How I assist parents clear the hospital bills for their children suffering from cancer
By NASIBO KABALE | 4 years ago
When eight-year-old Tony Onyango got admitted to Ward 1E at the Kenyatta National Hospital awhile back, he did not understand why he had to be there. And his problems were made worse by the fact that his mother could not stay with him.
His mother Bilia Onyango, who lives in Migori, had so much going on at the time and could not afford to travel to see her son as often as she would have wished.
“When he called and asked me to bring him something during my next visit I just muffled my cries and said ‘yes we will see about it,” says Bilia. It was tough for both mother and child and Tony was left to battle both cancer and loneliness in the hospital where visits by family members were so rare.
Where is Mummy
“I would see so other children visited and I just sat there not knowing if my mother would come,” says Tony.
In the same ward, 23-year-old mother Gladys Munyake’s son was going through a similar experience.
“My child just did not understand why mummy was not coming to visit and it broke my heart so much because there was nothing I could do about it since I did not have a job,” she says.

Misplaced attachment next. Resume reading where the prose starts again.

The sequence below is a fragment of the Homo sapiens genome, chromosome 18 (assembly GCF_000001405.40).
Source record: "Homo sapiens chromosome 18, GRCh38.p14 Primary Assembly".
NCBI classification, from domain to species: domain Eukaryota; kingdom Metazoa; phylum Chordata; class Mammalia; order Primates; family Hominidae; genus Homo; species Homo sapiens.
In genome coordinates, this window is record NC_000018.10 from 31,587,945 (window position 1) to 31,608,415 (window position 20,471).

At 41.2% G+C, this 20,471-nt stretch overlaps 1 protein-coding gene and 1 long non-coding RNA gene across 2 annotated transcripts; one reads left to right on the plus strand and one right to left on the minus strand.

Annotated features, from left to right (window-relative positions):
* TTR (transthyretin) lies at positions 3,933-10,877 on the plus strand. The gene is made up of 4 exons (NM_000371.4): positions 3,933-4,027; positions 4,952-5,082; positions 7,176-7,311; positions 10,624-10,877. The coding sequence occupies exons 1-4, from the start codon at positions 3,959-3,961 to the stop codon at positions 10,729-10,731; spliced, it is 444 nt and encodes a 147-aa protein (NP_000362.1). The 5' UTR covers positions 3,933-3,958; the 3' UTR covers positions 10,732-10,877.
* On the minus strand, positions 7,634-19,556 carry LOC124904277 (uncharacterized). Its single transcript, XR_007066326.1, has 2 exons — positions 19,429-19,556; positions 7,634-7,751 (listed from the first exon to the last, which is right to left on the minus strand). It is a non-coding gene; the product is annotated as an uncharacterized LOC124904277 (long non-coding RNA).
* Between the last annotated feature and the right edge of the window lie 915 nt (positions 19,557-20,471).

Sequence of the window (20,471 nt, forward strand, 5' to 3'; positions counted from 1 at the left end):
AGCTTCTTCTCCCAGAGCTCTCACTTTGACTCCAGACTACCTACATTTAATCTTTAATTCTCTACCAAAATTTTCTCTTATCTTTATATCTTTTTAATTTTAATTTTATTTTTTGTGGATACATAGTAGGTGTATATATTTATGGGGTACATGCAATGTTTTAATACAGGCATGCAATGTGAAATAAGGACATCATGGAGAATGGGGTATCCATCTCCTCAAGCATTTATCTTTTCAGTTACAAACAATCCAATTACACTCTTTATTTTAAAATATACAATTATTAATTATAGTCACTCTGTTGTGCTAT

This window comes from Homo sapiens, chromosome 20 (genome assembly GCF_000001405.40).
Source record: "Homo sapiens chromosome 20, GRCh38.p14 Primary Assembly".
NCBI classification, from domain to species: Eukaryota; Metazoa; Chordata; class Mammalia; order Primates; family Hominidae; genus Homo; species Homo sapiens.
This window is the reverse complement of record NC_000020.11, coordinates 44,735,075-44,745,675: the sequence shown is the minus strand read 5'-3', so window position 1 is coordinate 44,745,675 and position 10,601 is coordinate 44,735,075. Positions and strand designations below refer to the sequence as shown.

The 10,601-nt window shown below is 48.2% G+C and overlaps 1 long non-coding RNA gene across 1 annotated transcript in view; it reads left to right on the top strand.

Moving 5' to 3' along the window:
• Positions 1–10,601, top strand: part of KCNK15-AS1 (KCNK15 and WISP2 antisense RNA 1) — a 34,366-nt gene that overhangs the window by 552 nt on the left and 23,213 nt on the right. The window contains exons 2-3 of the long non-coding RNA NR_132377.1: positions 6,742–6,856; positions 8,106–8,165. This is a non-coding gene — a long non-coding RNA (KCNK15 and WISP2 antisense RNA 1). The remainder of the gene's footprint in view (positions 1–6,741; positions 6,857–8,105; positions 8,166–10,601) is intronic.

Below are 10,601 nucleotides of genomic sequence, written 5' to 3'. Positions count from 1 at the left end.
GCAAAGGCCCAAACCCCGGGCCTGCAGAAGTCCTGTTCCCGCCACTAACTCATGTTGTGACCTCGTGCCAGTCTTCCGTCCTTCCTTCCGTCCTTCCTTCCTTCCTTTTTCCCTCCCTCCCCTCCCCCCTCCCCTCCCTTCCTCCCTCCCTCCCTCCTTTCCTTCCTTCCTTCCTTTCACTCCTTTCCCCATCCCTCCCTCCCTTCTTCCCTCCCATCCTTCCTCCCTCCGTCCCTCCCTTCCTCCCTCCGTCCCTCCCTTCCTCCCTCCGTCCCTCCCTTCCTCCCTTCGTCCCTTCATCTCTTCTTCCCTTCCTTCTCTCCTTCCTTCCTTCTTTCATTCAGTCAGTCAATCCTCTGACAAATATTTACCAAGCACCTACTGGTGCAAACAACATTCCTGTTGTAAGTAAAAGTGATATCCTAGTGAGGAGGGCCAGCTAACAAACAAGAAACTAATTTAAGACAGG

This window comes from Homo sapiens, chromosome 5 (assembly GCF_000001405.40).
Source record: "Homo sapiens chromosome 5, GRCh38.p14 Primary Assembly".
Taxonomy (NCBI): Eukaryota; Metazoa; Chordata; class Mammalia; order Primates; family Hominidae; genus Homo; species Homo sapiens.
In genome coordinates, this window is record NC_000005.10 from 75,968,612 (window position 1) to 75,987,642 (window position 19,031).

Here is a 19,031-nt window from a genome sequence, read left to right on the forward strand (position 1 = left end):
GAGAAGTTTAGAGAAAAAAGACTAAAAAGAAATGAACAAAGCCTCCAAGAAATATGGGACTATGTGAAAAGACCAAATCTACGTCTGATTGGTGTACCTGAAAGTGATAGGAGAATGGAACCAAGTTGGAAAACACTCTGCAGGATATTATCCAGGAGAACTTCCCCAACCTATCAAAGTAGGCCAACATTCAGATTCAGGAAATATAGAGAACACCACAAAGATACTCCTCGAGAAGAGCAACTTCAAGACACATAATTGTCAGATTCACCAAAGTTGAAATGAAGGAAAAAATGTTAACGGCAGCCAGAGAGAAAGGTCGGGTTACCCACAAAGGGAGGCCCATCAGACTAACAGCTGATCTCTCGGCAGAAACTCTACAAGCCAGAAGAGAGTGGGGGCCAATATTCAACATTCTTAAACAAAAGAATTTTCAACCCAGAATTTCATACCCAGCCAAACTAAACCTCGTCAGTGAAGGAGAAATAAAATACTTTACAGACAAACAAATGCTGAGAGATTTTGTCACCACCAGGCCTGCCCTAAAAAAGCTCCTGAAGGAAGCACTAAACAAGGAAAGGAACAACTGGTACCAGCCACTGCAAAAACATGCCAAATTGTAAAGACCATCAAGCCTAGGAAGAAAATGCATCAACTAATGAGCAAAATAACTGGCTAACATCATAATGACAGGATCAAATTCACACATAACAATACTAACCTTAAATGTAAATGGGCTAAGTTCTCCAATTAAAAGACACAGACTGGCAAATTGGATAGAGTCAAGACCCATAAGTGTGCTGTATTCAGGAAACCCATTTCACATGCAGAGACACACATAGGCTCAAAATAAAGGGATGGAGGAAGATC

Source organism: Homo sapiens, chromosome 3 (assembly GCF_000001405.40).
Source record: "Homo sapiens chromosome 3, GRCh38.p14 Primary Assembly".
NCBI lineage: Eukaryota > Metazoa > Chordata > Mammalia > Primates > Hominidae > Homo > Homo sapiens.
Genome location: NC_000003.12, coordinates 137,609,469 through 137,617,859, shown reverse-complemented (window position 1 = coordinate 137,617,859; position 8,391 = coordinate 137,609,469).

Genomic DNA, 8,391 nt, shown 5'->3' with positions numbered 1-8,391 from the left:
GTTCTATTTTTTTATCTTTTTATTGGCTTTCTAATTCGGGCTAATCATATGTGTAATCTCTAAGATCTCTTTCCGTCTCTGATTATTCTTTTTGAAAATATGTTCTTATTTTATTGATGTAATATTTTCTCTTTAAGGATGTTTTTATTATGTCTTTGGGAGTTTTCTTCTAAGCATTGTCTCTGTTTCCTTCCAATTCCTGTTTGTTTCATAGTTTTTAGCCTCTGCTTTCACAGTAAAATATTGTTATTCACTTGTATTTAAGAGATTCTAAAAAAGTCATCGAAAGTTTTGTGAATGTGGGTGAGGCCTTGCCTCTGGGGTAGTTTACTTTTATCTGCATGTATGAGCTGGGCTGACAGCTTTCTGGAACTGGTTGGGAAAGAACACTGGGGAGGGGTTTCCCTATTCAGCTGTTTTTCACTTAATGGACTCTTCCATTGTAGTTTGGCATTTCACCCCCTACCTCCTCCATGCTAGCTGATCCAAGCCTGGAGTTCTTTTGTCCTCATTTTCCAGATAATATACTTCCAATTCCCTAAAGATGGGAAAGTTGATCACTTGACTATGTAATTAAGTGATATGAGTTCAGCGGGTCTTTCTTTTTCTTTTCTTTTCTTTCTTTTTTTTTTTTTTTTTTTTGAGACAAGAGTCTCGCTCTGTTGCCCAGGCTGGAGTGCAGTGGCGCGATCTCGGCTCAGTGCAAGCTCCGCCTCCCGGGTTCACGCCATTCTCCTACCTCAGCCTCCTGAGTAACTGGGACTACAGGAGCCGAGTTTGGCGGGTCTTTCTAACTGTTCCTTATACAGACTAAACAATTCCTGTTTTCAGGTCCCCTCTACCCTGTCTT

Many children at KNH’s Ward 1E, the paediatric cancer ward, are often left to battle the disease and be their own support system. It is for this reason that Julianna Kitenge has dedicated 20 per cent of her earnings as a nurse in Indiana State, USA to assist families like these.
“I called my friend who works at KNH and she told me about a child who had no one to visit and after the conversation my mind just could not bury the thought of helping out,” she said.
Munyake is one of the beneficiaries and has continued to receive support even after her child died.
“I lost my child and I asked Kitenge if she could help me since I needed to move on with my life. She really helped in picking up the pieces,” says Munyake.
Kitenge started a small business for Munyake and decided to take up a new family to assist.
“I started asking women if I could assist in either paying their fare to hospital or paying their accommodation while in Nairobi for those who stay far from KNH,” she says.
Kitenge now has 20 children under 13 years who she is assisting. It was in October last year when friends started asking how they could help and that is when she started the foundation On Eagles Wings.
Making it legal
“People really wanted to assist in any way they could and soon enough they were chipping in and because I had to separate my funds to be accountable I had to make it legitimate,” she says.
Kitenge adds that if everyone assisted in the little they had then perhaps no child would suffer at the wards wondering why their families were not visiting them.
“The little we give can go a long way and perhaps battling cancer could be the only fight the children can be worried about if we all came together, she says.
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